According to me, one of the most important elements that go into the making of a book is the writer’s choice of words. However, in Anand Ranganathan’s The Land of the Wilted Rose, this basic element itself seems to have gone wrong. The first page itself is enough to put any reader off. At first glance, the writing seems forced and the sentences, too long and rambling.
The writer welcomes us to an era where Britain is a part of “the great Indian Empire”. Yes, the concept does sound a little intriguing though no justice has been done to this idea throughout the course of the book. It is a play on the colonization of India though here, it is Britain which is ruled by a 17-year old king who dominates almost all the regions of India. This king, referred to as Maharaja in the book, has been on the throne since the age of 12 and is quite the womanizer. He needs bathing attendants and has an instant affair with a woman who he later crowns as the Governess-General of Cyprus. If these examples weren’t already enough, the author gives more instances which prove that this 17-year old is really no teenage superhero.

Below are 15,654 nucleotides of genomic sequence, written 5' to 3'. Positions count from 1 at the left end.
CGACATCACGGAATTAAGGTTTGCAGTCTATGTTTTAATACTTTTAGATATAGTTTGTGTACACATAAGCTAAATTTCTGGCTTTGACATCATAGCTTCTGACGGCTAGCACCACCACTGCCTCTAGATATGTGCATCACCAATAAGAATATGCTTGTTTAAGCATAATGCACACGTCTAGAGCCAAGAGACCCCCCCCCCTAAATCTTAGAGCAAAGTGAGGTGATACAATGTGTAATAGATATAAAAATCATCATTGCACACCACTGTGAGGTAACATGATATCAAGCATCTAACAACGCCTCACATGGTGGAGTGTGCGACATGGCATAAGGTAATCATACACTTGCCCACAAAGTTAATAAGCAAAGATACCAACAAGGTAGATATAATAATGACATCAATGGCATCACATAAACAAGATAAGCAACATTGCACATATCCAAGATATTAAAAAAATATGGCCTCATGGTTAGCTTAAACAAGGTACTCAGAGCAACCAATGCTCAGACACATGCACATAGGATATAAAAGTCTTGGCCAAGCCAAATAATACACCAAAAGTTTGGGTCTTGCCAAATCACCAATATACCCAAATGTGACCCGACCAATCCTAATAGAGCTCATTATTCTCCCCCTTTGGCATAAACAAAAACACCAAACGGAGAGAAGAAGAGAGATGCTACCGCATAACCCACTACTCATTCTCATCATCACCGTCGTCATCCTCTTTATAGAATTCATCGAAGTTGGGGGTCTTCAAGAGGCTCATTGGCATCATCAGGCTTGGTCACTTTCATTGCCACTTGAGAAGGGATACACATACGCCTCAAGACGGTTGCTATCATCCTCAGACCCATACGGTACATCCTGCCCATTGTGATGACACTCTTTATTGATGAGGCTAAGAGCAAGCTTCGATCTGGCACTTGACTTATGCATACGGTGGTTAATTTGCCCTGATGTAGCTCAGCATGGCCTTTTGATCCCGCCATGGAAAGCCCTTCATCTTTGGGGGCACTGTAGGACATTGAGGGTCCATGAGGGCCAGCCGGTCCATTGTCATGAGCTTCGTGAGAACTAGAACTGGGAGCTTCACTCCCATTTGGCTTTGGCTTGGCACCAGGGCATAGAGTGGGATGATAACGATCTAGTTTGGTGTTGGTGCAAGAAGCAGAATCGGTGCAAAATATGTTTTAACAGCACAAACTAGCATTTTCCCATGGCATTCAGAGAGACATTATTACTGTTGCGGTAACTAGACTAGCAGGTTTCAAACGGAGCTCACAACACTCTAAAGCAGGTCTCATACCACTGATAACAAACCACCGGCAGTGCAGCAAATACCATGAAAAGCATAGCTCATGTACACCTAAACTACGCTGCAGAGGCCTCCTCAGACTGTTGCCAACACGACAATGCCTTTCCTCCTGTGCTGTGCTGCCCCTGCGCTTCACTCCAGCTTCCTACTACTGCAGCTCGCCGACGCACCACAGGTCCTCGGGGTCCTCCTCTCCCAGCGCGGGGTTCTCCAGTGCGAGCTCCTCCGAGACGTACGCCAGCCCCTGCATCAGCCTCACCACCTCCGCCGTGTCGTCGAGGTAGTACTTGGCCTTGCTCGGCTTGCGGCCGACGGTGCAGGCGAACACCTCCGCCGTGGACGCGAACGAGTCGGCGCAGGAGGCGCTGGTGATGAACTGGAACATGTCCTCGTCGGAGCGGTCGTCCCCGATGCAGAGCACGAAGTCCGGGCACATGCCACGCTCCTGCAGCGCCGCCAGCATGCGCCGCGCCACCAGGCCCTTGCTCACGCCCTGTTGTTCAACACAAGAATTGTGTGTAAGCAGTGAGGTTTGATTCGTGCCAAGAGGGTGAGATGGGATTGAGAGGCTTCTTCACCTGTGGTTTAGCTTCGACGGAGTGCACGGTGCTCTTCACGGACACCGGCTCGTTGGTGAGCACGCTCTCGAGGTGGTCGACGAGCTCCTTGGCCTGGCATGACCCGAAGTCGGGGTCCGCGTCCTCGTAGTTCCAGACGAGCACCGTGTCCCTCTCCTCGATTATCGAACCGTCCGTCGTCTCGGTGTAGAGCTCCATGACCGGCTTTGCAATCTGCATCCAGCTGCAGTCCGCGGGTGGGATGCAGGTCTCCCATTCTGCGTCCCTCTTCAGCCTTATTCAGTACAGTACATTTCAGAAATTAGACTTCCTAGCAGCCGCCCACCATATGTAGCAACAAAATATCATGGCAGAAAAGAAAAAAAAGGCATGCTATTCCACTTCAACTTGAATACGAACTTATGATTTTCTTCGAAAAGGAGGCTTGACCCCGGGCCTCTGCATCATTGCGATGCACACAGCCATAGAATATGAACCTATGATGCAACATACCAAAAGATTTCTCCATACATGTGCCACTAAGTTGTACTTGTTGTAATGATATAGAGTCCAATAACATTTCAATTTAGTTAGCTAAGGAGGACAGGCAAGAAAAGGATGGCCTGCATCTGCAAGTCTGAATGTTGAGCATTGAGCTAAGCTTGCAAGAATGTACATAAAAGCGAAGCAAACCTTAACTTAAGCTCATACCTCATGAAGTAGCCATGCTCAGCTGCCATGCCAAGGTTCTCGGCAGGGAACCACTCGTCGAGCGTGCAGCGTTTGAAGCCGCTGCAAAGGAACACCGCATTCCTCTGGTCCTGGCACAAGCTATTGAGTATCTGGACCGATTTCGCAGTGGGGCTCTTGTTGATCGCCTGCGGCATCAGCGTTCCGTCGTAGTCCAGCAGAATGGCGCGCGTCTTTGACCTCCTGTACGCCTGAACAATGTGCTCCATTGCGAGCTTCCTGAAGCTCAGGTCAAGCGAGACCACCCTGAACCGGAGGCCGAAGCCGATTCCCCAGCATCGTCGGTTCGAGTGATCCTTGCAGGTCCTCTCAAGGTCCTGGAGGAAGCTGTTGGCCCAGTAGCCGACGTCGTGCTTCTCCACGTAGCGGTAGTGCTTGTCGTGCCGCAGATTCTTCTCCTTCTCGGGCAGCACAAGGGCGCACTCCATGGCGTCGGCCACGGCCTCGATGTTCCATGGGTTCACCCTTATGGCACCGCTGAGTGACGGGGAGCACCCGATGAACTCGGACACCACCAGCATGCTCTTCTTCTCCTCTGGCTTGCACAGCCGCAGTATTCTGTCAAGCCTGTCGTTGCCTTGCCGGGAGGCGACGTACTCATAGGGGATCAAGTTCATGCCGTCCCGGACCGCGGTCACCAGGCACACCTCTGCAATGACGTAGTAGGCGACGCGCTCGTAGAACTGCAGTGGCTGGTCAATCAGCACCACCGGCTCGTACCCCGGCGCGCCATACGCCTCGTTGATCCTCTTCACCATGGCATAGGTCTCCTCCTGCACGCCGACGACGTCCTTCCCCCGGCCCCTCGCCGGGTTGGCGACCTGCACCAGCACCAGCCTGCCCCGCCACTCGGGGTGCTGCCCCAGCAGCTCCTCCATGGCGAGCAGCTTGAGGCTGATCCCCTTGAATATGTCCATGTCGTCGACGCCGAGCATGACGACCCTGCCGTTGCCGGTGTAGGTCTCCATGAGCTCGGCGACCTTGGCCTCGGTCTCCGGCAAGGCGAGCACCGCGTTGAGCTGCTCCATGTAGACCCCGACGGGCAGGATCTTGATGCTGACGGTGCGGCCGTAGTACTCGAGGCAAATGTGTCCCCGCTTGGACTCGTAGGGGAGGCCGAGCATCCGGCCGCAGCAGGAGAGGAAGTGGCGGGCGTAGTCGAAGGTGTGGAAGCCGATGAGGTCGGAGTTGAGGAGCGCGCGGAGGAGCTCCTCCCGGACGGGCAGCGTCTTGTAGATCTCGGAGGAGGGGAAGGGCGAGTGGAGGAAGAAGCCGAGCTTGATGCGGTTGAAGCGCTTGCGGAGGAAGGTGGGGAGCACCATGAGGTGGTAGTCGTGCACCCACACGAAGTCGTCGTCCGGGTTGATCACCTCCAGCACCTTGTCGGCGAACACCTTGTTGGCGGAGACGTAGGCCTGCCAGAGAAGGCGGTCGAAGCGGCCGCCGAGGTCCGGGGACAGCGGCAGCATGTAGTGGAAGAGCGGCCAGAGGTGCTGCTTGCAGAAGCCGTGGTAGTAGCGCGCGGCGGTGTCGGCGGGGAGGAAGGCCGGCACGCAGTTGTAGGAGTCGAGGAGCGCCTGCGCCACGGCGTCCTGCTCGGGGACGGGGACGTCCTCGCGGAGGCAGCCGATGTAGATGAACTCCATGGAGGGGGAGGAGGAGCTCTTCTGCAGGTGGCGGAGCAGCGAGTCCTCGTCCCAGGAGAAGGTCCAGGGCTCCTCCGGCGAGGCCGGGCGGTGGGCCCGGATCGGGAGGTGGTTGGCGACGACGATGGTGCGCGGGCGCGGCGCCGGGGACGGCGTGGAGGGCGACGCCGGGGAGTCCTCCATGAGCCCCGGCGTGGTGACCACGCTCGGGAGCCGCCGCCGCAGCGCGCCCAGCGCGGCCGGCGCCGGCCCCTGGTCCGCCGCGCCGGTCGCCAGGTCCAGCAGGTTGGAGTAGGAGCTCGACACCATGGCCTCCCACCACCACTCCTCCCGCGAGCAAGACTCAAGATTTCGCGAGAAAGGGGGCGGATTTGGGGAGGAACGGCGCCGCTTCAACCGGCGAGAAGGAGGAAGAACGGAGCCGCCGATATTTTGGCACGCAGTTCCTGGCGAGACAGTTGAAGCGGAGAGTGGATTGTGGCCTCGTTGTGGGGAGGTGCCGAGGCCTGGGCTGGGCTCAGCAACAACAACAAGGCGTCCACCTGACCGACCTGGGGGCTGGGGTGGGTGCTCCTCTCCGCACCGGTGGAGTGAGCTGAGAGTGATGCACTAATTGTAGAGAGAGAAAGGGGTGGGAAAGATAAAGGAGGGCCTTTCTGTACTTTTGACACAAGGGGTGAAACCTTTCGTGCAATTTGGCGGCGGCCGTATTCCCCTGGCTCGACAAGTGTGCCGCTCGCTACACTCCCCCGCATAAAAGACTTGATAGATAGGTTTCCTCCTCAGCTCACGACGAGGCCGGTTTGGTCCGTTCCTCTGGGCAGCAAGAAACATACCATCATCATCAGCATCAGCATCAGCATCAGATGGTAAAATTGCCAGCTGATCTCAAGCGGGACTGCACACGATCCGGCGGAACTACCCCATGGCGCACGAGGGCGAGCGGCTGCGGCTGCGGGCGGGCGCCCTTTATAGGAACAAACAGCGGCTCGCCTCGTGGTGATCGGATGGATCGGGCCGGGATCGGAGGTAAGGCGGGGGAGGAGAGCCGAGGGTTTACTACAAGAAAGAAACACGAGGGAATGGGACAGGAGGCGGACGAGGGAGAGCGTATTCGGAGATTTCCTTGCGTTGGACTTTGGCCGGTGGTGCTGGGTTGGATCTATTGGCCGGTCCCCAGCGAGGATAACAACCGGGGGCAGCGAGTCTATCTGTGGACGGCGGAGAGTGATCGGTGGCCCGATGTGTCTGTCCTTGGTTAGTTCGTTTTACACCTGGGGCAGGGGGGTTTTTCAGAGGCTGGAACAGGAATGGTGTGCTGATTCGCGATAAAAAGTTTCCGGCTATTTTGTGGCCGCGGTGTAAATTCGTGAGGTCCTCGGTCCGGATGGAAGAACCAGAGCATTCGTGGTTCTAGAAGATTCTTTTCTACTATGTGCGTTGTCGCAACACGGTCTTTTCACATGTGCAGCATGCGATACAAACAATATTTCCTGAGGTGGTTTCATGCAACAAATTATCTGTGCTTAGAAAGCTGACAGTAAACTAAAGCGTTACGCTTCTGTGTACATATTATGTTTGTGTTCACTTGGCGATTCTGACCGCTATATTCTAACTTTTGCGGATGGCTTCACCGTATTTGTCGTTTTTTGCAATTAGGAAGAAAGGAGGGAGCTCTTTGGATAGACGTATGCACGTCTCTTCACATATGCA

However unique the concept might sound, it really is not explained well at all. This book is the first to a four-part series known as The White Mahatma Quartet. The ‘white Mahatma’ as one might guess is taken from the status that Gandhiji gained during the time of independence and after. Here, Britain yearns to free itself from the clutches of the evil Indian Empire and seeks a Messiah that will steer its boat ashore. This savior comes in the form of a certain Jack Riley who the reader realizes will be the ‘white Mahatma‘ that Britain needs.
On a general note, it seems as if the author has stretched this book more than required. The writing style is detailed but is a little irritating with the usage of too many words at once. The protagonist is the underdog in the book till the end but maybe that’s what the author intended to do. Well, imagination is a tool that any writer can transform into even an weapon if required; though in the case of this book, the imagination seems absurd (almost weird) because of the way it has been written.
I can only hope that the other three books in this series are more engaging. I felt that many characters were given unnecessary importance and this can even induce boredom in the reader. The book, which seems like a one-sit read because of its size is in reality something that you will have to devote time and attention to if you want to read it in its entirety. And no, calling the British ‘Caukrows’ (Caucasian cockroaches) is in no way a redeeming quality for this book.